Saleh, 65, and other Yemeni officials wounded in the attack were being treated Friday night at a military hospital, a government official said, speaking on the condition of anonymity to discuss sensitive information.
Deputy Information Minister Abdu al-Janadi said the president suffered “some scratches” that prevented him from making an advertised televised address. But the president’s failure to appear publicly after the attack prompted many in Yemen to question whether government officials were underplaying the severity of Saleh’s injuries.
The Associated Press, citing the official Yemeni news agency, reported Saturday that five top members of the Yemeni government, including the prime minister and a deputy prime minister, have been flown to Saudi Arabia for treatment after the attack. Reuters quoted al-Arabiya television as saying that Saleh was among those moved to Saudi Arabia, but Yemeni officials denied that report.
Yemeni television broadcast a phoned statement from Saleh on Friday night in which he called tribesmen who are battling government forces in the capital a “gang that has nothing to do with the youth revolution.”
The president, sounding haggard, vowed that the tribesmen would be “defeated.”
But even as he spoke, the conflict was intensifying in Taiz, a southern city that has been one epicenter of the uprising against Saleh, who has ruled Yemen for 32 years. It has also encroached on Hadda, a commercial and diplomatic district on Sanaa’s southern edge that includes a housing compound for U.S. officials.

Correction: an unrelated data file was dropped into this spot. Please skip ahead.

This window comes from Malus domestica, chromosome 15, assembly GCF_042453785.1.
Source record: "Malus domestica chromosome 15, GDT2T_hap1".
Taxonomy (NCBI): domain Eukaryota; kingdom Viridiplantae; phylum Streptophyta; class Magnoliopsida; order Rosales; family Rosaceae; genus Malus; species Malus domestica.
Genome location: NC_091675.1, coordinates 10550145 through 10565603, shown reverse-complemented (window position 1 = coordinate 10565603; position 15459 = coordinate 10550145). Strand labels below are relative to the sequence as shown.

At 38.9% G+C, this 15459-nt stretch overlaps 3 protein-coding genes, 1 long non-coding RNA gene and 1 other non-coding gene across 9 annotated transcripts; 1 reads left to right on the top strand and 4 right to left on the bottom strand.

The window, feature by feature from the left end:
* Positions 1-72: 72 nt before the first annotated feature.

White House counterterrorism adviser John O. Brennan continued to meet with officials in the Persian Gulf on Friday in a bid to broker a diplomatic solution to the crisis. The United States has urged Saleh to step aside, and he has agreed several times — only to renege at the last minute. Now, the Obama administration appears increasingly powerless to stop the bloodletting in a country Washington sees as a key ally in the battle against al-Qaeda.
“The country is going down a very dark road in which we see more tribes and groups being sucked into this conflict,” said Gregory Johnsen, a Yemen expert at Princeton University. “We’re going to continue to see more of an escalation.”
Friday’s developments marked a dramatic escalation in a conflict that has turned increasingly violent in recent days as diplomatic efforts to force Saleh’s resignation collapsed and once-loyal tribesmen took up arms against the government.
Seven guards were killed in the rocket attack on the mosque at the presidential palace, officials said. Several government officials and an imam were wounded in the blast, which struck as Saleh and his aides attended Friday prayers.